My Favorite Things-Hay


I once had a colleague who owned a horse farm. Every year about this time he would be waiting for the moment that it was time to go harvest the hay that would feed the horses through the winter. I went to visit during the harvest one year. The smell of the dried sweet grass was beautiful in the midsummer heat. Because of that experience I always think of hay as a summer style of perfume. Most others see it as something to be worn in the fall. Because it is the right time of year I thought I’d share my five favorite hay perfumes.

My first perfume encounter with hay came from Serge Lutens Chergui. Named after a desert wind that blows through Morocco, perfumer Christopher Sheldrake would set the table for most hay perfumes to come. He chose immortelle and tobacco as the companions for the hay to replicate the hot wind. On that stiff breeze is also carried sage, orris, sandalwood, leather, and honey. It is one of the best of the entire Serge Lutens collection.


Parfumerie Generale Bois Blond was inspired by the smell of the hay harvest in summer. Perfumer Pierre Guillaume comes the closest to capturing the smell of that harvest. He cleverly marries a green grass accord which as it develops dries out to the hay with tobacco providing more sweetness. It all rests on a desiccated cedar base. This is usually my yearly reminder perfume of the hay harvest.

Santa Maria Novela Fieno is named after hay but doesn’t contain any hay absolute. Instead the heart is a hay accord which is a bit of an abstraction as hawthorn, jasmine, myrtle, and coumarin combine to form this olfactory illusion. When I wear Fieno I always notice the pieces at first. It is only when I stop focusing that I get this beautifully composed facsimile of hay.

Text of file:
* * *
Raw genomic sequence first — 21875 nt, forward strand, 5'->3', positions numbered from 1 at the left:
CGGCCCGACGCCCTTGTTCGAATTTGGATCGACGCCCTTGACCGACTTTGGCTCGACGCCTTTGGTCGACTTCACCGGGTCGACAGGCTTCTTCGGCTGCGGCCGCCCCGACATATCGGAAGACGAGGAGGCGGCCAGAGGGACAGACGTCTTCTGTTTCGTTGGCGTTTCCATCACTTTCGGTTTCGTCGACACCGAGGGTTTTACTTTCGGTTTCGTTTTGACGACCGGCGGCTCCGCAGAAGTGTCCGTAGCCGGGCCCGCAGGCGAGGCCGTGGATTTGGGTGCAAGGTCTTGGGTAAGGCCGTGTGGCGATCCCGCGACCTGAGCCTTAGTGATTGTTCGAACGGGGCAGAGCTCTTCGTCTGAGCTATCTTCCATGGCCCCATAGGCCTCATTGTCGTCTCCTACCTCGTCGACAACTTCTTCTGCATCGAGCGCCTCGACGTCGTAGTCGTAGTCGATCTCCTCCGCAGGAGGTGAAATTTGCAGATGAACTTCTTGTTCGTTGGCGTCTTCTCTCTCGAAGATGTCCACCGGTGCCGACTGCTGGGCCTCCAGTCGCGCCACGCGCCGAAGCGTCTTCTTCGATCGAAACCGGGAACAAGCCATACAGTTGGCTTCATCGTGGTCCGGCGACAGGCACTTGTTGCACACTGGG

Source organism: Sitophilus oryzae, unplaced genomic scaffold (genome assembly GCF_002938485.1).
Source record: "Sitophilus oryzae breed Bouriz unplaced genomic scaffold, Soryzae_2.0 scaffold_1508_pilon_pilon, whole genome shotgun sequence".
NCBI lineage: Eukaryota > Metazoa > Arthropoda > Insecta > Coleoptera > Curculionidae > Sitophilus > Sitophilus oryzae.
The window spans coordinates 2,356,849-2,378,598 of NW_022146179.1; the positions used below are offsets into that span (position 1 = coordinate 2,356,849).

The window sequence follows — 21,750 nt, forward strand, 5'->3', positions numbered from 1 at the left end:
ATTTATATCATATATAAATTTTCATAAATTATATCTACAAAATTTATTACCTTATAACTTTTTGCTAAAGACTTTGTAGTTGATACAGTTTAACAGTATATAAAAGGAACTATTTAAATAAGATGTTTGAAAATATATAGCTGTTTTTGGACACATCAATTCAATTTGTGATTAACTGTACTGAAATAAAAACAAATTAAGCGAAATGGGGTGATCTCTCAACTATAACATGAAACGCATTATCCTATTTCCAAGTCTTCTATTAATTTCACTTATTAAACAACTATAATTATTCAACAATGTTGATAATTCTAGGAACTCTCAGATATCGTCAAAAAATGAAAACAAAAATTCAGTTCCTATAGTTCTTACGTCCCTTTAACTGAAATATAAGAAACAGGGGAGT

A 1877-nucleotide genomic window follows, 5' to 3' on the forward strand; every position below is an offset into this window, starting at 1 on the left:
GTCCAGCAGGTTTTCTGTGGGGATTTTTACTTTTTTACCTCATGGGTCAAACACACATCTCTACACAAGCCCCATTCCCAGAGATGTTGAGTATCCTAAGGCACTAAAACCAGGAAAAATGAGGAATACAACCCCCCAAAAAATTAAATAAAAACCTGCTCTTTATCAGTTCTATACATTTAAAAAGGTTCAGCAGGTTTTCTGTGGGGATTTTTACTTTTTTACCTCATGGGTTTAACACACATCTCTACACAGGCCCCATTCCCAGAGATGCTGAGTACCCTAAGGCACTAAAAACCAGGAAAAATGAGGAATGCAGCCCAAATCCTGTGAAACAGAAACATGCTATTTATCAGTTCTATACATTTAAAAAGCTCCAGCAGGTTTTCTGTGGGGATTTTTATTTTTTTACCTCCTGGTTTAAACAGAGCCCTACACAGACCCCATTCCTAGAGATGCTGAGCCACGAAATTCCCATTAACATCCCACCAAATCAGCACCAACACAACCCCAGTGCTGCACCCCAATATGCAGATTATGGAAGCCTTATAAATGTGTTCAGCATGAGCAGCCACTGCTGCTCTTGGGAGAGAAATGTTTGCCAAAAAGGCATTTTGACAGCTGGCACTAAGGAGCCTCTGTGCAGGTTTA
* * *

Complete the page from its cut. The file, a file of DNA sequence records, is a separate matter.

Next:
Diptyque Volutes is a perfume which has continued to impress me more every time I wear it. Perfumer Fabrice Pellegrin uses the same immortelle, hay, and tobacco nucleus as Chergui. The difference is he infuses his with resins and spices namely black pepper and myrrh most prominently. It is a perfectly balanced perfume that is nearly flawless.

I have only had my sample of the last choice for a few months but Cognoscenti No. 30 Hay Incense has imprinted itself on me. Independent perfumer Dannielle Sergent keeps it simple. Hay absolute and frankincense intertwine. Immortelle also makes a late appearance as well as birch leaf and vetiver. It is a gorgeous perfume.

I will not be standing in a field this summer but any of the five perfumes above can transport me there if I breathe deep and close my eyes.

Disclosure: I have purchased bottles of everything except Cognoscenti No. 30 Hay Incense which is courtesy of a sample from Cognoscenti.

Mark Behnke